Friends Center Series revisits the life of Mary Hobbs

Peggy Baxter (right) sits with Jewell Farlow as they reminisce about their years at Guilford.  The Mary Hobbs Reunion took place April 17 through 19, providing a weekend of joyous reconnection for alumnae. ()

Peggy Baxter (right) sits with Jewell Farlow as they reminisce about their years at Guilford. The Mary Hobbs Reunion took place April 17 through 19, providing a weekend of joyous reconnection for alumnae. ()

The words and life of Mary Mendenhall Hobbs were celebrated in the second session of the Friends Center Series. Married to Lewis Lyndon Hobbs, the first president of the college from 1888 to 1915, she had no official position at Guilford. A reading of her private letters offered a glimpse into the personal life of this woman whose public life involved leadership roles in woman’s suffrage, temperance, and pacifism.

On April 7, Assistant Director of Friends Center Deborah Shaw and Friends Historical Collection Librarian Gwen Erickson, presented “Up Close and Personal: The Intimate Side of Mary Mendenhall Hobbs’ Leadership” in Boren Lounge.

“Let Mary Hobbs speak to us tonight through her letters to her daughter Gertrude and friend, Rachel Farlow,” said Shaw, who continued by reading the encouraging and wisdom-filled letters Hobbs wrote to her 14-year-old daughter at Westtown boarding school in Pennsylvania.

“A woman this day and age is in poor plight without an education,” said Hobbs in response to her homesick daughter. “It is important for girls to get a good education and know the world before they get married.”

Hobbs’ letters reveal how she personally valued education, not only for her own daughter, but also for other women at Guilford.

She helped raise $10,000 to start the Girls Aid Committee at Guilford. This group built several cottages that housed girls that may not have had the chance to go to college otherwise.

Rachel Farlow met Hobbs as a student attending Guilford’s preparatory school while living in one of the cottages.

“Mary needed assistance on the homefront,” said Gwen Erickson, as she explained that not only was Mary raising a young family, but she also held several leadership roles in her many progressive causes. “A beautiful friendship was started when Rachel Farlow came to the Hobbs home to help Mary with her five children.”

Erickson explained that as much as Mary relied on Rachel, she encouraged her to seek higher education. She helped Farlow attend Drexel University in Philadelphia with the hope that she would receive scientific instruction in housekeeping and cooking. Her intention was for Farlow to come back to Guilford as a trained staff member to instruct the girls in modern-life skills.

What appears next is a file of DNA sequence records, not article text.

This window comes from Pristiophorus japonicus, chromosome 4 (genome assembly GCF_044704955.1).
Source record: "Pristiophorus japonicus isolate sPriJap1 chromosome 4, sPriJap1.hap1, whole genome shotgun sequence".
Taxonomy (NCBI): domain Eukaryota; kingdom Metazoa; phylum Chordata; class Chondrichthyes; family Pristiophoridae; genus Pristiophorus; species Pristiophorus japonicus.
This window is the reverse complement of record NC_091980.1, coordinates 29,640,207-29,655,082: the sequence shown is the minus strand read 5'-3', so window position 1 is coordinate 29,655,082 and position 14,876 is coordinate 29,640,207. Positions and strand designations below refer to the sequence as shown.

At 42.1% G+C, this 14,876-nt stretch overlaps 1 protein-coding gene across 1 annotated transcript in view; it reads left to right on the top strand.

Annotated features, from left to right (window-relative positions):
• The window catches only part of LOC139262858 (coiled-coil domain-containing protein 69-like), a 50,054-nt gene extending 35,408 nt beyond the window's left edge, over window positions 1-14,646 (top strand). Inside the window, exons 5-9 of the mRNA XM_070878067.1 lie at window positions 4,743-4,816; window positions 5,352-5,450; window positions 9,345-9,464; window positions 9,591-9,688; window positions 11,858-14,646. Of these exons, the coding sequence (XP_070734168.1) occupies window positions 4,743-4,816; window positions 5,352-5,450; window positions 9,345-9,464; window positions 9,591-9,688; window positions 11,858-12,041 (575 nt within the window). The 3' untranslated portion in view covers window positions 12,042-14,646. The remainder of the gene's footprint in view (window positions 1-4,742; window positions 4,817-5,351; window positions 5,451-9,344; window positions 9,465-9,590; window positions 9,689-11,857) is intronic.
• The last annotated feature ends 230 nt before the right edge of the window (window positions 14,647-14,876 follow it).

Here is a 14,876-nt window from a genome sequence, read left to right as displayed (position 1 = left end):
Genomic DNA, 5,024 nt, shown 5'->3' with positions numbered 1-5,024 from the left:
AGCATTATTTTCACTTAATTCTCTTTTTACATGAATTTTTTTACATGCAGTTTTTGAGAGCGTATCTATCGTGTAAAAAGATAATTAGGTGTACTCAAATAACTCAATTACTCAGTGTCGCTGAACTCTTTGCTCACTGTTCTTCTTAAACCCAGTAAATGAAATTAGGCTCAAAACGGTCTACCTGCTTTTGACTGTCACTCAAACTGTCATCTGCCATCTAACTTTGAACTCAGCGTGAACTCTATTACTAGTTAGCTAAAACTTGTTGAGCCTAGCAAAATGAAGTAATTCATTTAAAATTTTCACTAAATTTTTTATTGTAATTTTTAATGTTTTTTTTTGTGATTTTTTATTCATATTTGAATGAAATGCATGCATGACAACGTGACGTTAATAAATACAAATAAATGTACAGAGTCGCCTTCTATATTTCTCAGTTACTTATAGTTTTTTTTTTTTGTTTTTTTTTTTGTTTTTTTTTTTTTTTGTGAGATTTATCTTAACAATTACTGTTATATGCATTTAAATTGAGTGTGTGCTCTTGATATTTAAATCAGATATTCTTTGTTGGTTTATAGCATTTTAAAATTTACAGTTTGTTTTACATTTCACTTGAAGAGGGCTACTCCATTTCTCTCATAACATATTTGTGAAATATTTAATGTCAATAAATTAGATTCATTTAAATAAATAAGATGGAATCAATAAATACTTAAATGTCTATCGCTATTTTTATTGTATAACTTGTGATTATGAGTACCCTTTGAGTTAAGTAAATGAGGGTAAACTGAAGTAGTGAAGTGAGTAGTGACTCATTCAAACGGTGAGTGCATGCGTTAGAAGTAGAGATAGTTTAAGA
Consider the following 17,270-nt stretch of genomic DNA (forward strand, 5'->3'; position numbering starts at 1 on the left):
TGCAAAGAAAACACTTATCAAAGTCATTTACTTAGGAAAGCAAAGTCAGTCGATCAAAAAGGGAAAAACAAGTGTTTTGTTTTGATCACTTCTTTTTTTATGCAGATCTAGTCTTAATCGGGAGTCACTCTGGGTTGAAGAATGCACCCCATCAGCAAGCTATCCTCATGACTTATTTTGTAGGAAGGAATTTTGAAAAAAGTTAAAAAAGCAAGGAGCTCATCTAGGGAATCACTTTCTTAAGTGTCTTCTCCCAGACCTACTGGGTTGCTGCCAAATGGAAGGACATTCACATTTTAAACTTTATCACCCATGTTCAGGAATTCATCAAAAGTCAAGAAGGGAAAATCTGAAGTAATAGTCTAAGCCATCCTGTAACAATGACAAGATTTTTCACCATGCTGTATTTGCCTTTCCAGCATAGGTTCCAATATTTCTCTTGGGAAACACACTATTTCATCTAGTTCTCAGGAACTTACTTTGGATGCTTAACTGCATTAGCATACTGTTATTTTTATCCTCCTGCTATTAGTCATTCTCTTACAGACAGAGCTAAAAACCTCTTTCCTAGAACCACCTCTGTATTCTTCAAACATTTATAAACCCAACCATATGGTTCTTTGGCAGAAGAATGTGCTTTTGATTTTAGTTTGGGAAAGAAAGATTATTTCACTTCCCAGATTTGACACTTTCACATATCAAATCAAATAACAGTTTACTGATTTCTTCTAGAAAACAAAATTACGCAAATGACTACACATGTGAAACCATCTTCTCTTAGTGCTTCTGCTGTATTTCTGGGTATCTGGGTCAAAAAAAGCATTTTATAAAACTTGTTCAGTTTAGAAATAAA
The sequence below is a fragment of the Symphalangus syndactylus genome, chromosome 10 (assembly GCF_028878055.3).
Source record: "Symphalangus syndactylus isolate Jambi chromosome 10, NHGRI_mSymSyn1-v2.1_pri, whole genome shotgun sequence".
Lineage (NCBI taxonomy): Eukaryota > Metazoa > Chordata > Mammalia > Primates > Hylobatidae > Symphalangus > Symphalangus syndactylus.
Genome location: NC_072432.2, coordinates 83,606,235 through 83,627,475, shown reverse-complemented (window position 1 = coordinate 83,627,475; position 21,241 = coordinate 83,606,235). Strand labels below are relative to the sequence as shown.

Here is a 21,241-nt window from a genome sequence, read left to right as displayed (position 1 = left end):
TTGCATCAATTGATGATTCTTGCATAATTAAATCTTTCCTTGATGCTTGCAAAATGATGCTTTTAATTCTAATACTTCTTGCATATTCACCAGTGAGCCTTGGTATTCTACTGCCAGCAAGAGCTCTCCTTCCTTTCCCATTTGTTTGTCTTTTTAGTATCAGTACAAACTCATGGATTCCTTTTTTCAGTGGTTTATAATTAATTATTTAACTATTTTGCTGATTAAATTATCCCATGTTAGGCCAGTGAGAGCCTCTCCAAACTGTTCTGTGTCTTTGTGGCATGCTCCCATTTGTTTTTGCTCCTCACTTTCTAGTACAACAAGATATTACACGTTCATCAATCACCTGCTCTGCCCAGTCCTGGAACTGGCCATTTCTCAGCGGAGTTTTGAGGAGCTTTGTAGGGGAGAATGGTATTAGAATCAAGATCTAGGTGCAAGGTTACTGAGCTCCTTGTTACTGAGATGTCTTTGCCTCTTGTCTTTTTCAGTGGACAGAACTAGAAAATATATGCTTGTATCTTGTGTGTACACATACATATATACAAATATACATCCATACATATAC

Hobbs’ letters expose the warm, maternal relationship that she had with Gertrude and Rachel. She longed to have them close to her, but did not want to stand in their way of their educational opportunities.

Farlow eventually married a physician and had four children. Knowing the stress of having young children, Hobbs advised Farlow to “cuddle thyself for a while.”

While Gertrude was fretting over her studies at Westtown, her mother encouraged her to relax.

“Study your lessons as much as time will allow, if ye should drop anything let it be history,” wrote Hobbs to her anxious daughter. “Fun, laughter and merriment are one of the most righteous things we can engage in.”

It appeared that Gertrude took Hobbs’ advice and started to enjoy her boarding school experience.

“I am very sorry that you have concluded that you do not like to study,” wrote Hobbs. “First, one must understand what it is that has to be done, then it is necessary to figure out how it is done. And finally it is necessary to do it!”

The evening concluded with an impromptu poll of how many attendees were former residents of Mary Hobbs Hall. It appeared more than half had lived there, including George White.

“I bet they didn’t expect an 81-year-old man to reply to the Mary Hobbs reunion,” said White. “My grandmother became a Hobbs matron after she lost her husband, she put all four daughters through Guilford, and one of them was my mother.”

White’s father worked in the public school system and to save money, he moved the family into Hobbs during the summer months when White was younger.

“I used to teeter my tricycle on two wheels on the edge of the porch, I loved to make the girls scream,” said White to the laughing audience.

There are several events scheduled celebrating the 100-year anniversary of Mary Hobbs Hall on the weekend of April 17-19, 2009. For a complete list of events and contact information please visit: